March 23, 2011, 2:56 am
Filed under: Reflections

Wow, it’s been a really long day. Today, or yesterday rather, I went to the Southern California Library and finished (I think) scanning in all the documents I’m going to use for the website. I’m over 450 documents at this point, so I hope I have enough. I also showed the basic architecture of the website (devoid of any real content) to Michelle and got the seal of approval. All that’s left now in terms of getting a prototype is slotting in the documents.
Segueing to the reading, the Youth Media project is clearly relevant to my project, and I was pleasantly surprised to discover that I had unknowingly been doing quite a bit right. The very essence of the library project is to create an interest-driven and self-directed learning and educational experience online. For that reason, I have gone to great lengths to make sure that the website has been designed to never present too much information in one page. I wanted to keep scrolling to an absolute minimum. Rather, it is a matter of clicking and discovering content instead of being presented everything and being overwhelmed. One aspect brought up by the article I did not really consider was the peer-based learning experience. Having thought about it, I’m struggling to find a way to incorporate it into the website while staying true to the original vision. I suppose research has generally been an individual endeavor and often is most interesting when it is kept that way. I think that through this project I’m aiming more to facilitate a traditional experience through a non-traditional medium as opposed to completely reinventing the research experience. However, I do think that finding a way to make sharing both the website and the resources easier could be beneficial for generating buzz and for creating an educational community.

Haran’s Week 7
March 9, 2011, 1:52 am
Filed under: Reflections

Like everyone else, I found the presentations very informative. It’s really exciting to see everyone’s project plans and to see how wonderfully different and unique all of them are. I went ahead and took the advice I was given and researched existing platforms that would aid me in creating my website. I found some cool timeline creators, one of which I shamelessly stole from Jason and Liz’s presentation, as well as some html code that enables a coverflow style layout for images. This would be ideal for showcasing collections of documents. Needless to say, the task at hand certainly now seems quite a bit less daunting although it’s still formidable.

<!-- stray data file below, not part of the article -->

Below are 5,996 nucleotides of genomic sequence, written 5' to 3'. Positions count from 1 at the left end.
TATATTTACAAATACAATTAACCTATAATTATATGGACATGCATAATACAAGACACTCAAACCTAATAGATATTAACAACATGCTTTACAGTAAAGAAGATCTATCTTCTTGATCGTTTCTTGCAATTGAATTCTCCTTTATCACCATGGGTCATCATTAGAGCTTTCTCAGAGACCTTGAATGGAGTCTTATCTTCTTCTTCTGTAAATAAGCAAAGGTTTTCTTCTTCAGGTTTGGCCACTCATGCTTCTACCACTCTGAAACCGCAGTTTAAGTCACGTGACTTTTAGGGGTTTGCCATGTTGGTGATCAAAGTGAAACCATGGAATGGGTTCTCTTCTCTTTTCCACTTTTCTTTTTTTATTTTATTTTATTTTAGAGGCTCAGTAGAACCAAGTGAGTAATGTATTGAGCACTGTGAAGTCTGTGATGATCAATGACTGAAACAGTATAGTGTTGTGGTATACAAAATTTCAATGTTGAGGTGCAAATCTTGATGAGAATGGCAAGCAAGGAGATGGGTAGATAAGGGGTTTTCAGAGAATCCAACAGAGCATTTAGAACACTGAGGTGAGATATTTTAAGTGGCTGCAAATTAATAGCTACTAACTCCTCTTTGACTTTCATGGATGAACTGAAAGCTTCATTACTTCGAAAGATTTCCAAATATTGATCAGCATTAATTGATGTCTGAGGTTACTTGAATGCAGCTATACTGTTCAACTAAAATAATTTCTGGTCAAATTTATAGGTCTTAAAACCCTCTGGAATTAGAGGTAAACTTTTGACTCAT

I also stopped by the library and got a website layout fully approved so the basic conceptual architecture is already in place. Now it is simply a matter of executing it over spring break. Having gone through the archives in the library fairly extensively and having had a site map approved, I feel confident that I can slot in scanned resources rather quickly into place. So, I’ve decided to focus my attentions away from scanning and towards implementing the planned designs. This week I aim to get reacquainted with website design (I’ll be looking at both Dreamweaver and Rapidweaver) and consulting others for help should I run into any difficulties or need any assistance. I figure this process is best begun while I’m on campus and have access to such resources so that I’ll be well-equiped once I head home for spring break and begin seriously working on the website.
I’ve also realized that the filming of interviews with professors will almost certainly have to be pushed back to April. I feel that such material is indeed secondary, and while a valuable addition, it is not necessary to have when marketing the website to teachers. Nevertheless, aside from that, everything seems to be coming along and it’s very exciting to be delving straight into the action and working towards realizing this vision. Hopefully a working prototype of the website will be ready by the end of the month.

March 2, 2011, 1:48 pm
Filed under: Reflections